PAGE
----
One of my most indelible memories of working at McDonald's in the mid-'80s is of a meeting with my manager, Steve. I remember Steve's name because he seemed less uptight than some of the other managers who had graduated from Hamburger University—yes, that really exists. He would look the other way if you stood around for a few minutes and chatted with a coworker without constantly wiping a counter or tray.
Nonetheless, after working the 5 a.m.–1 p.m. shift one day, I went in for my six-month job evaluation, where Steve told me I was receiving an hourly raise of only a nickel—taking me to $3.40 an hour, just above minimum wage.
"It doesn't seem like you care," he said.
Truth is, I didn't. McDonald's was a way station, a place to earn a few (very few) bucks while in college and on my way to Something Bigger.
One in eight Americans has worked for McDonald's, according to company estimates. If you add them to those who've done time at Subway (I put in two years there as well), Burger King, Chick-fil-A, Wendy's and the dozens of other major fast food franchises, only the most fortunate have escaped the chains.
And for an increasing number of people, some of them middle-aged, these dirty, greasy, low-wage jobs are not a transfer point to a faster, more meaningful career track, but a final destination.
In two films at Full Frame, The Hand That Feeds and Swallow, food serves not merely as a vehicle for vitamins and calories, but also carries political and emotional weight.
The Hand That Feeds is a timely commentary on the unionization efforts at New York City's Hot & Crusty, a bagel chain where workers, many of them undocumented, earn less than minimum wage and log upward of 60 hours a week without medical insurance. Several health and safety issues—broken meat slicers, for example—imperil worker safety.
Undocumented workers are particularly vulnerable to exploitation. Managers can threaten them with deportation, knowing that plenty more desperate people will take their place.
Through real-time footage, hidden cameras and interviews, the film shows the lengths to which restaurant higher-ups will go to squelch the union. Rather than negotiate with workers and organizers, the restaurant owners would rather close or sic the police on demonstrators.
This narrative is familiar by now, but the disarming aspect of the conflict is that so few bystanders care. In New York City, a union town, of all places, the apathy is appalling.
We would expect such indifference, even hostility, in North Carolina, which ranks last in the nation in union membership at just 3 percent. In the past six months, fast food workers have gone on strike in the Triangle to demand higher wages. Instead, they have received animosity. How dare unskilled laborers ask to be treated fairly? Be grateful you have a job!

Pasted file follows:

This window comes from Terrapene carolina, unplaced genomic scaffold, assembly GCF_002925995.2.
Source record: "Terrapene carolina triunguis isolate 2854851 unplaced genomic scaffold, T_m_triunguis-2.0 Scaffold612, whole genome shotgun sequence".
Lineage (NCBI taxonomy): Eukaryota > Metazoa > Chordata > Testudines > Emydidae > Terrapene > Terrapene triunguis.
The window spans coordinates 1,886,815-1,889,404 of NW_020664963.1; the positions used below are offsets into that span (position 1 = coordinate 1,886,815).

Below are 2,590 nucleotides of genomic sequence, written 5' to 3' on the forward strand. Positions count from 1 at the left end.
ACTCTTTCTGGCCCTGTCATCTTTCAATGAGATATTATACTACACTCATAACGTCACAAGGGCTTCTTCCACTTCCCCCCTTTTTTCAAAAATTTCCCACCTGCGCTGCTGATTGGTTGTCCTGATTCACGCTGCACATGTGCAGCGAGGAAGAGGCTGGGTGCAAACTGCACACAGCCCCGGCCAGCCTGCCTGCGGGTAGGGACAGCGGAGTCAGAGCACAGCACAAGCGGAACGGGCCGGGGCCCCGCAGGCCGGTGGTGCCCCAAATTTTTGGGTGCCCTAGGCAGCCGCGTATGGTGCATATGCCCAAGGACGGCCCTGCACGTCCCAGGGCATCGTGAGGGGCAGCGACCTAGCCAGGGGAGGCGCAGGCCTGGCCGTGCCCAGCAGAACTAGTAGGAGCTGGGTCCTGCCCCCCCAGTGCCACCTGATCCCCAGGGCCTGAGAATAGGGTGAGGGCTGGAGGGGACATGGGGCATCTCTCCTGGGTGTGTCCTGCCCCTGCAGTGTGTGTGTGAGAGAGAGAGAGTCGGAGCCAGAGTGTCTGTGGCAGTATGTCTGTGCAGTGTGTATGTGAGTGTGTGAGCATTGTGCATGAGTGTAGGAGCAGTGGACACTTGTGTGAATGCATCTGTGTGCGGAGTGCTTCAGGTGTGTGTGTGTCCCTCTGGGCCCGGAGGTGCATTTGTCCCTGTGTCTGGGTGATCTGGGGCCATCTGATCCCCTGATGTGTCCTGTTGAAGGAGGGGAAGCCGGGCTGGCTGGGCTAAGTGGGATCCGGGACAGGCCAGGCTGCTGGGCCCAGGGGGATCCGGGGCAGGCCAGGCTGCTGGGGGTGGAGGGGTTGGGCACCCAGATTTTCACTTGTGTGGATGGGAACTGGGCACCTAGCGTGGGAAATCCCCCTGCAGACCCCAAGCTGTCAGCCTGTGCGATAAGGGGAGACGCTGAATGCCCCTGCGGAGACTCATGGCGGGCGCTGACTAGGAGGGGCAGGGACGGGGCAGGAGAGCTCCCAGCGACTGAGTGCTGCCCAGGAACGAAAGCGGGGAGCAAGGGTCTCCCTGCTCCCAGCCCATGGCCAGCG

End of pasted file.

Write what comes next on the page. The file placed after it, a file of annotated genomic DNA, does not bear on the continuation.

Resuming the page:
Gratitude does not equal servitude. It seems that the more fortunate have forgotten what it feels like to come home exhausted, covered in grease and smelling like old roast beef, pocketing less than $300 for a week's work. The Hand That Feeds will remind us.
I can't blame McDonald's for this—although the timing is coincidental—but within a year of starting that job I found that I had gained 25 pounds, and was then beset by anorexia.
Swallow, a 9-minute experimental film, doesn't delve into eating disorders per se, but it does illustrate how our memories of food and its attendant rituals contain potent psychological associations of security, comfort and love.
The documentary combines old 8mm and 16mm home-movie footage of happy picnics, bustling kitchens and birthday parties with extreme, intentionally unappetizing close-ups of food and mouths. Using voiceovers, all of them female, the film lifts the lid on many explicit and implicit messages we receive.
"Her way of expressing love was through food," says one woman. "Food, for a long time after her death, tasted horrible."
The act of force-feeding relieves anxiety in a woman who has taken to consuming paper. Is she literally eating her emotions, her words? "Feelings come up, and when I eat paper they go down again," she says.
Formative experiences—both uplifting and traumatic—might partially explain why we overeat, under-eat, fast and feel anxious about eating. For me, the dinner table was where punishment was meted out. Being required to eat when I wasn't hungry contributed to issues of control—the root of many of our conflicts with food.
"I would like to be in control of everything I put in my mouth," one woman remarks.
"Clean your plate," another woman recalls her parents saying.
That could be one of the most damaging things you can say to a child.
Even now, I have to leave just a little bit behind.
This article appeared in print with the headline "Watch what you eat"